My family’s Kwanzaa celebration launched my journey to self acceptance.  When I was thirteen my mom invited our white neighbors to the celebration.  At first I was embarrassed to share this part of me with my friends.  I thought they might see me differently if they witnessed this hidden side of me. I feared it would accentuate the obvious differences I tried to escape.  At that moment I thought back to Maplewood and remembered its okay to be racially different. The girl who now believes Kwanzaa is for everyone became one who realizes the school is not just made up of labels.

I changed my definition of diversity beyond race and ethnicity. I saw that white people should not be defined by being white just as I should not be defined by a label of race. I also saw the superficial constructs of the labels my opponents wore and embraced.  I discovered I was not the underdog in the election and that lacking a label was my asset. I wanted to represent the majority of our grade that didn’t have a “title,” like those who do not like the lunchroom social world, those unafraid of being smart or being called a nerd, and those who value eclectic interests.  I had started to see my classmates and myself beyond superficial labels. Moreover I won the election because my classmates were able to see me beyond any labels while my opponents epitomized typical high school classifications.

Sydney Webber, a graduate of Morristown High School, is a freshman at the University of Pennsylvania.


Why U-Penn?

by Alec Harris

Considering both the specific undergraduate school or program to which you are applying and the broader University of Pennsylvania community, what academic, research, and/or extracurricular paths do you see yourself exploring at Penn?

You have heard of cancer and AIDS, but what about poor file management? Every year 96,000 Americans die due to poor file management of medical records. With two business partners, I decided to dive into this critical national public health problem. My two partners, high school students like me, address this problem by creating a company that unites hospitals through a “Cloud System.” Doctors would be able to enter the “Cloud” and open up their patients’ documents. By utilizing their patients’ health information, doctors could safely determine the right medications to prescribe. We meet weekly to work on the product and search for investors.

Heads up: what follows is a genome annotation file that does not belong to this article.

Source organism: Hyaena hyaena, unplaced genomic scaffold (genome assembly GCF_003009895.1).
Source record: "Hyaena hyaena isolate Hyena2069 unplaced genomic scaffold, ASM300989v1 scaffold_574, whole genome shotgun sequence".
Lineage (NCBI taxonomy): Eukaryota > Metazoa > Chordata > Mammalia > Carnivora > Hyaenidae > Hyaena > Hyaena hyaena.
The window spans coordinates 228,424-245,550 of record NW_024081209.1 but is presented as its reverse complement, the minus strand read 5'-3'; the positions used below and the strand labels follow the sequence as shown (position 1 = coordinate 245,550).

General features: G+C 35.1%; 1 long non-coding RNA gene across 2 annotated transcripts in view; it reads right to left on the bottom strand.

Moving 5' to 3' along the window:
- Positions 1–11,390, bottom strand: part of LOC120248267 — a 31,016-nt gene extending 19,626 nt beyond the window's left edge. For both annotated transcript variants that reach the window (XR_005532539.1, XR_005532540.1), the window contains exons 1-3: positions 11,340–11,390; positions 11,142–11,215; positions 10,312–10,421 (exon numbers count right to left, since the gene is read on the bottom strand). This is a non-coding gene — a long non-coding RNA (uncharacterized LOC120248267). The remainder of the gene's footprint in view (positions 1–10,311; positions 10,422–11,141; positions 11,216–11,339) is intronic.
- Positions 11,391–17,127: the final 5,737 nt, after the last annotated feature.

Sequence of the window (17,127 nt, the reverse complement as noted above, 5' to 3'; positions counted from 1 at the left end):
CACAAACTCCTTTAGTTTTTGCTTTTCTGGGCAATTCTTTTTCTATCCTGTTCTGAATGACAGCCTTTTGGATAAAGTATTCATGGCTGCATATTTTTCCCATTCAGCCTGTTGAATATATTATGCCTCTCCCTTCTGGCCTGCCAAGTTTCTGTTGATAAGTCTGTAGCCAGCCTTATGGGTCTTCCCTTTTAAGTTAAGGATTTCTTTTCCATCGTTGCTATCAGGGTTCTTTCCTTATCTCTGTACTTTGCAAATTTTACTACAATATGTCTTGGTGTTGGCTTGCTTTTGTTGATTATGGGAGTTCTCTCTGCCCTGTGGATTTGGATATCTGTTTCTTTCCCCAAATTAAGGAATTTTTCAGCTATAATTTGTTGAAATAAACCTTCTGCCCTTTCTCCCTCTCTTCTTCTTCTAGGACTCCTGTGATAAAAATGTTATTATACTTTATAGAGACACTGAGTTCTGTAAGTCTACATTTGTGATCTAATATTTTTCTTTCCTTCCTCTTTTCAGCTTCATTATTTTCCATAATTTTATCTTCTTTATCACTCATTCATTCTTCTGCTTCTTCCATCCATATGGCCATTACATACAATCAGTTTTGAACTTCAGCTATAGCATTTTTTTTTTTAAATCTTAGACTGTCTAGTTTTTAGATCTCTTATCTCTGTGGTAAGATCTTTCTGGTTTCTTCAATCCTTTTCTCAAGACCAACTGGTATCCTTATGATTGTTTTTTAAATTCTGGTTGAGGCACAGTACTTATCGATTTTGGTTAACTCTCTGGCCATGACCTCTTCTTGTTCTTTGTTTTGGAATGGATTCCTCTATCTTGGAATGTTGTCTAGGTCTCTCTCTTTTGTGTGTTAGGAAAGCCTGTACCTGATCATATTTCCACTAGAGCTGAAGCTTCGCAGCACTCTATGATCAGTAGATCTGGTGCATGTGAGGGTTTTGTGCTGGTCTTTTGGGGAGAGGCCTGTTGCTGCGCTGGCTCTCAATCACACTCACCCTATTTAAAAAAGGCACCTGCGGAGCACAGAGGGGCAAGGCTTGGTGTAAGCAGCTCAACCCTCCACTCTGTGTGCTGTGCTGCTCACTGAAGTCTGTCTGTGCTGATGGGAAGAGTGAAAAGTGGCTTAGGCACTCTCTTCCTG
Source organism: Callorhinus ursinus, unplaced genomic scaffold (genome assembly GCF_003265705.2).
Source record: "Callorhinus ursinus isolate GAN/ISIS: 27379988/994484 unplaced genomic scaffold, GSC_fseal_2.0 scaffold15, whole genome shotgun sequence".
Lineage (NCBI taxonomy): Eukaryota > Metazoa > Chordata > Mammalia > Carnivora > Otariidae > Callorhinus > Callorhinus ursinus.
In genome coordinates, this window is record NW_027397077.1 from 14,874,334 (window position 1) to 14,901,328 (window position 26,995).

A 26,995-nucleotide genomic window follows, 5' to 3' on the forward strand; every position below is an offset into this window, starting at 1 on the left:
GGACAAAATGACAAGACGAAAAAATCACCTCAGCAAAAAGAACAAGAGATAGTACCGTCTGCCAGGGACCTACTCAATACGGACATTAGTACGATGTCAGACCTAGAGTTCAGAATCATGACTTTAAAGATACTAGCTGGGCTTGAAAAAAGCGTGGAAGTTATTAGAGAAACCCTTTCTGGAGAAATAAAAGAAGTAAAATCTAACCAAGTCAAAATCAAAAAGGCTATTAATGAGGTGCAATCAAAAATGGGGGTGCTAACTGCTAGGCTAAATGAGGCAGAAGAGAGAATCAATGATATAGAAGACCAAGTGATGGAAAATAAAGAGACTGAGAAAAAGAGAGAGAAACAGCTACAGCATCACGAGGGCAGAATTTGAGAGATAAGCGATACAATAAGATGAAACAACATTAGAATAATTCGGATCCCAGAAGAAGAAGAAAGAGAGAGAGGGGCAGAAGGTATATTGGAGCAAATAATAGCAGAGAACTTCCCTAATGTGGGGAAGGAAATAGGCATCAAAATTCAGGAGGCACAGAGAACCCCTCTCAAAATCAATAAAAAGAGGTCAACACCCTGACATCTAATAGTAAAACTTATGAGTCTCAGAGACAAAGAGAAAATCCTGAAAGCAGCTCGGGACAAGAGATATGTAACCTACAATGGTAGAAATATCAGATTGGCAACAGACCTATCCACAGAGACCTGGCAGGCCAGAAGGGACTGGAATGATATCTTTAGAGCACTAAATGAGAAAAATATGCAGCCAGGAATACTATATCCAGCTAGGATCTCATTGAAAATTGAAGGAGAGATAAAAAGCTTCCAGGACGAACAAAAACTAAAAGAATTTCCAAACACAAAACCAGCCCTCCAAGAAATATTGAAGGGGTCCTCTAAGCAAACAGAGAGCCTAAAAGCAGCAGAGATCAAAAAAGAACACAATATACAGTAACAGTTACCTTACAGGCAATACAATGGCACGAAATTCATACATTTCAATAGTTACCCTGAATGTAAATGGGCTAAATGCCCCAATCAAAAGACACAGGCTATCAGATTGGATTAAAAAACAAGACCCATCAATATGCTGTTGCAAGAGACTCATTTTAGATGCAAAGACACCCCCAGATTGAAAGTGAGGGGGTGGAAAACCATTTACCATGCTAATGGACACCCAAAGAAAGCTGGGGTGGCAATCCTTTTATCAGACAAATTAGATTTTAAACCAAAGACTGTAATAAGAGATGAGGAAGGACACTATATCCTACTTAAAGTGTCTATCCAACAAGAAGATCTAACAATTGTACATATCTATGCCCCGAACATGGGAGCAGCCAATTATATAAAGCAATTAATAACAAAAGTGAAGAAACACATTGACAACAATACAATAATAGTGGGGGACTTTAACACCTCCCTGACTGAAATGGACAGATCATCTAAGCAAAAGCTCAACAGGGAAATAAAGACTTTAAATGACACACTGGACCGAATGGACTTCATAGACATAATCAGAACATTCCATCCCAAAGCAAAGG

I look forward to marrying my passion for problem solving and entrepreneurship with the strong liberal arts foundation at the University of Pennsylvania. I have purposefully chosen to major in economics in the College of Arts and Science because it will provide the intellectual underpinning to complement my diverse interests as an aspiring entrepreneur. I also appreciate the opportunity to start clubs at the University of Pennsylvania, as I would start an organization that focuses on entrepreneurship for liberal arts majors.

I owe my initial curiosity to take on problems, like poor file management, to my participation in LEAD’s Engineering and business programs over the past two summers at Villanova and Duke. The LEAD teachers challenged me with intriguing and difficult problems to assess. Through the lectures and assignments, I gained a passion for finding the solutions to many problems that we discussed. For example, we were told to find the cause of a specific short-circuited car. After many hours of research, I found the transistors, under the hood, worked as gates by controlling the amount of electricity used. When the transistor breaks down, a car can be short-circuited. We studied how such a complex network operates and evaluated new ideas for the purpose of efficiency, which inspired my thirst for more answers.

Student life at Penn would offer the opportunity to explore my other interests in social problems. In my days of playing baseball in the Harlem Little League, I met many kids who had a mutual love for baseball, but I was keenly aware of our different social situations. Many of them ended up in gangs and jail. They were sons of alcoholic fathers or grew up around gang violence. The decisions they made were inevitably a reflection of what surrounded them.  I want to join students organizations that tackle those kinds of problems.

Whether it’s the book Freakonomics or my observations of my friends, I always find myself analyzing the different angles in search for hidden answers to problems, whether they are math or engineering or social problems like those that can impair the lives of inner city teenagers. At U-Penn, I would enter a world that would give me the artillery to continue the search for solutions to problems that had not been answered.

Alec Harris is a sophomore at the University of Pennsylvania and a 2012 graduate of Pomfret.

Introducing Yourself to the University of Pennsylvania

by Morgan Pilgrim

Introduce yourself to Penn. Our aim is to better understand how your identity, talents, and background guide your day-to-day experiences.